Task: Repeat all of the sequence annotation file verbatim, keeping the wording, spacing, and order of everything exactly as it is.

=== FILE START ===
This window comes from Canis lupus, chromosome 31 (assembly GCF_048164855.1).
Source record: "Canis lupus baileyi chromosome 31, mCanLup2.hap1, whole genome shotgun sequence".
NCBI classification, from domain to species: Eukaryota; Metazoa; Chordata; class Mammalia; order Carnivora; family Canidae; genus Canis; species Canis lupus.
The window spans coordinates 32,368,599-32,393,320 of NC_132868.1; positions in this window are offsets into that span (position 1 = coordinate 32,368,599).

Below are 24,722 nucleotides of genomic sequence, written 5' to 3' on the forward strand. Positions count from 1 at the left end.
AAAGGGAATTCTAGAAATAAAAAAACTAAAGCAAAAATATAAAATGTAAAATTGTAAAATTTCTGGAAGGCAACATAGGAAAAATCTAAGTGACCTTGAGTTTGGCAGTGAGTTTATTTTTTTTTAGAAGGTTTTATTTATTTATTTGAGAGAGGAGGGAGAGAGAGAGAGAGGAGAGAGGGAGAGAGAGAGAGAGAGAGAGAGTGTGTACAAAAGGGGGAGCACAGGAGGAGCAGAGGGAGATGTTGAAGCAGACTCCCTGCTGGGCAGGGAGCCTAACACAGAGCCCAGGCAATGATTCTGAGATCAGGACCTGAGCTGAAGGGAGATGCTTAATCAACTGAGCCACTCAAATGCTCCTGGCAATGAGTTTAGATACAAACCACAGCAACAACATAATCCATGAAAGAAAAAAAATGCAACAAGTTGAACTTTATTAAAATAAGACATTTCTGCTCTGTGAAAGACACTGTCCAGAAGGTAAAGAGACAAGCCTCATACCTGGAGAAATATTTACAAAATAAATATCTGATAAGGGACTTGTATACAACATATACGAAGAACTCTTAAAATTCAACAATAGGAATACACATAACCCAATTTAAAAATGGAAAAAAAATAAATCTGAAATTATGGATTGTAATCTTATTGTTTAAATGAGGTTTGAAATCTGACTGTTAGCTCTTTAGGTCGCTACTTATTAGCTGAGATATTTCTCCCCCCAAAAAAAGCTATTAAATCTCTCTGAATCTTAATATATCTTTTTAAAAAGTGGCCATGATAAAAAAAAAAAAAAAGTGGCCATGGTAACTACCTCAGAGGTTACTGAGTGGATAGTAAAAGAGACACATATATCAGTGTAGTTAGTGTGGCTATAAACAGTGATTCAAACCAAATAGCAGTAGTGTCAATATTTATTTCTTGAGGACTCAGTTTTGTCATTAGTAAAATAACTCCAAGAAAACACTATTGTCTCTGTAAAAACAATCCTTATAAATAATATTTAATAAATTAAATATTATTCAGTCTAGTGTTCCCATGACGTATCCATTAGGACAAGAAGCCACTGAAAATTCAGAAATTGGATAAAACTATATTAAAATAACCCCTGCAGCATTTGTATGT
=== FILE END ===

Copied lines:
This window comes from Canis lupus, chromosome 31 (assembly GCF_048164855.1).
Source record: "Canis lupus baileyi chromosome 31, mCanLup2.hap1, whole genome shotgun sequence".
NCBI classification, from domain to species: Eukaryota; Metazoa; Chordata; class Mammalia; order Carnivora; family Canidae; genus Canis; species Canis lupus.
The window spans coordinates 32,368,599-32,393,320 of NC_132868.1; positions in this window are offsets into that span (position 1 = coordinate 32,368,599).

Below are 24,722 nucleotides of genomic sequence, written 5' to 3' on the forward strand. Positions count from 1 at the left end.
AAAGGGAATTCTAGAAATAAAAAAACTAAAGCAAAAATATAAAATGTAAAATTGTAAAATTTCTGGAAGGCAACATAGGAAAAATCTAAGTGACCTTGAGTTTGGCAGTGAGTTTATTTTTTTTTAGAAGGTTTTATTTATTTATTTGAGAGAGGAGGGAGAGAGAGAGAGAGGAGAGAGGGAGAGAGAGAGAGAGAGAGAGAGTGTGTACAAAAGGGGGAGCACAGGAGGAGCAGAGGGAGATGTTGAAGCAGACTCCCTGCTGGGCAGGGAGCCTAACACAGAGCCCAGGCAATGATTCTGAGATCAGGACCTGAGCTGAAGGGAGATGCTTAATCAACTGAGCCACTCAAATGCTCCTGGCAATGAGTTTAGATACAAACCACAGCAACAACATAATCCATGAAAGAAAAAAAATGCAACAAGTTGAACTTTATTAAAATAAGACATTTCTGCTCTGTGAAAGACACTGTCCAGAAGGTAAAGAGACAAGCCTCATACCTGGAGAAATATTTACAAAATAAATATCTGATAAGGGACTTGTATACAACATATACGAAGAACTCTTAAAATTCAACAATAGGAATACACATAACCCAATTTAAAAATGGAAAAAAAATAAATCTGAAATTATGGATTGTAATCTTATTGTTTAAATGAGGTTTGAAATCTGACTGTTAGCTCTTTAGGTCGCTACTTATTAGCTGAGATATTTCTCCCCCCAAAAAAAGCTATTAAATCTCTCTGAATCTTAATATATCTTTTTAAAAAGTGGCCATGATAAAAAAAAAAAAAAAGTGGCCATGGTAACTACCTCAGAGGTTACTGAGTGGATAGTAAAAGAGACACATATATCAGTGTAGTTAGTGTGGCTATAAACAGTGATTCAAACCAAATAGCAGTAGTGTCAATATTTATTTCTTGAGGACTCAGTTTTGTCATTAGTAAAATAACTCCAAGAAAACACTATTGTCTCTGTAAAAACAATCCTTATAAATAATATTTAATAAATTAAATATTATTCAGTCTAGTGTTCCCATGACGTATCCATTAGGACAAGAAGCCACTGAAAATTCAGAAATTGGATAAAACTATATTAAAATAACCCCTGCAGCATTTGTATGT